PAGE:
Amit Tiwari, President of Indian National Students Association UK (INSA UK), told iGlobal that the crisis is “absolutely critical, pathetic and getting worse.”
There is a lengthy process before an overseas student can enter the UK. After a successful university application, UK immigration rules require the university to produce a ‘Confirmation of Acceptance for Studies’ (CAS) letter for every student and apply to the UK Home Office for a CAS number (which is required for the student visa application). Normally, this process concludes by June, with the academic year starting in September, and students usually start to finalise their formal agreements with landlords and accommodation providers after this process is complete.
However, with the current manpower shortages in the UK Home Office, the CAS numbers are still being issued all the way into November, nearly three months after the date students should be arriving in the UK. As a knock-on effect of this delay, students are left unsure and confused about finalising accommodations early on. While they wait for the CAS number, many Indian students come to the UK on a tourist visa, hoping to change it to a student visa when the CAS number is finally issued.
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“Accommodation shortages are prevalent in the UK at the moment and not just within Indian students but also home students,” explains Tiwari. Therefore, it is critical that accommodation agreements are finalised as early as late Spring or early Summer. Losing precious weeks to confusion means that Indian students are faced with either extremely pricey accommodation or no accommodation at all.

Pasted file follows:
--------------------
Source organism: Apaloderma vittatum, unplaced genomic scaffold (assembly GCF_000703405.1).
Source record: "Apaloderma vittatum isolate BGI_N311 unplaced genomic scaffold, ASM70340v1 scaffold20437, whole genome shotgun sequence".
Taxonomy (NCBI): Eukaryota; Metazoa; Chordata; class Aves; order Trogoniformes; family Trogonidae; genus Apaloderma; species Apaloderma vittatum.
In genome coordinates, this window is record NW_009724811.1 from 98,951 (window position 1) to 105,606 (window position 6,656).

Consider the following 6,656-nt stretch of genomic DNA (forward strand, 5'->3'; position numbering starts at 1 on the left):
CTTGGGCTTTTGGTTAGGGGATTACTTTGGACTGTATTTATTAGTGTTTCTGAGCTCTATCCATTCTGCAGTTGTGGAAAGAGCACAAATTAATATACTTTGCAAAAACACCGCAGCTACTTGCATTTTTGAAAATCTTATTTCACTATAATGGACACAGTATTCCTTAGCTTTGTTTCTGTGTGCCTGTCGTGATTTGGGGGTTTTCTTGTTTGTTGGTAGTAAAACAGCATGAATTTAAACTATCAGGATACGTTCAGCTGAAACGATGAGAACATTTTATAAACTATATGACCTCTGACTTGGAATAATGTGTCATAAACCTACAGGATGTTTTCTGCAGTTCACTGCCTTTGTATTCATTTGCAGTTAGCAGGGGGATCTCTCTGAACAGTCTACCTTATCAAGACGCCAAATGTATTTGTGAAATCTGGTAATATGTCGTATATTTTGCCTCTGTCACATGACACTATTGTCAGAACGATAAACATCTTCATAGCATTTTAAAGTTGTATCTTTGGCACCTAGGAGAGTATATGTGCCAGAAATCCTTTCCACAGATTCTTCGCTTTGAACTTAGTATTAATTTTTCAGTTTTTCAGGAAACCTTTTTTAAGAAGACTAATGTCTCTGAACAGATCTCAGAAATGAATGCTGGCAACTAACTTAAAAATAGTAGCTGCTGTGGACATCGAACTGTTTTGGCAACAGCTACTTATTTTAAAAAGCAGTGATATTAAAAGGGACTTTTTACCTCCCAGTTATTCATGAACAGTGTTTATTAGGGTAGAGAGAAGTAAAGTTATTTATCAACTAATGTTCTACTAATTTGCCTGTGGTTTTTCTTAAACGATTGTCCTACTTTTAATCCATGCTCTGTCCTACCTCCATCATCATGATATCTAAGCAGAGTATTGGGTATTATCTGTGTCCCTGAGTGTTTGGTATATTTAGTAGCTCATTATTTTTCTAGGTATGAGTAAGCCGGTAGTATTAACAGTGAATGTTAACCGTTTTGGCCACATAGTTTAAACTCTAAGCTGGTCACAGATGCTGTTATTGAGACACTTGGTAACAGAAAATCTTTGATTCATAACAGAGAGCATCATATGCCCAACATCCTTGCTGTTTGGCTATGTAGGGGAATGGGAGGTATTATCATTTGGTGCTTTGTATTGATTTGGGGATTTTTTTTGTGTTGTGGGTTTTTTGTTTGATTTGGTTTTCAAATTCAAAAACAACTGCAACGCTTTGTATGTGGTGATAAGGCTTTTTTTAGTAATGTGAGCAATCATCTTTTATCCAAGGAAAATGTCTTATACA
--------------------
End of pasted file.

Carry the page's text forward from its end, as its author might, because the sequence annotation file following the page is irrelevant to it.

“There are six to seven students crammed into a single hotel room at the moment,” says Tiwari explaining the full extent of the nightmare as he reveals living condition for some Indian students currently in the UK.
The crisis, however, does not solely stem from Home Office delays. Tiwari also talks about the severe dearth of proper, accurate information available to students in India.
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“Many students are told to expect rents of up to £800, which was true in January 2022, but it is no longer true today. Rents have gone up even more since then and students who will enter the UK in the January 2023 cohort will have no idea about this.” Tiwari said.
Having repeatedly raised this issue with the government and other authorities, INSA believes that the most critical short-term solution is to raise awareness and media coverage so that students in India can make fully informed decisions about coming to the UK. It is also necessary that students finalise formal agreements with landlords as soon as they can, even if that means making a deal before a CAS number has been issued. Ultimately, Tiwari notes, that the responsibility should equally lie with the universities to ensure all their students have a found an accommodation before the academic year starts.
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Multiple support channels for students facing the housing situation have been set up by INSA. For example, WhatsApp groups which connect students directly to landlords to have direct negotiations or, partnering with accommodation providers such as ‘Homes for Students’ across the country.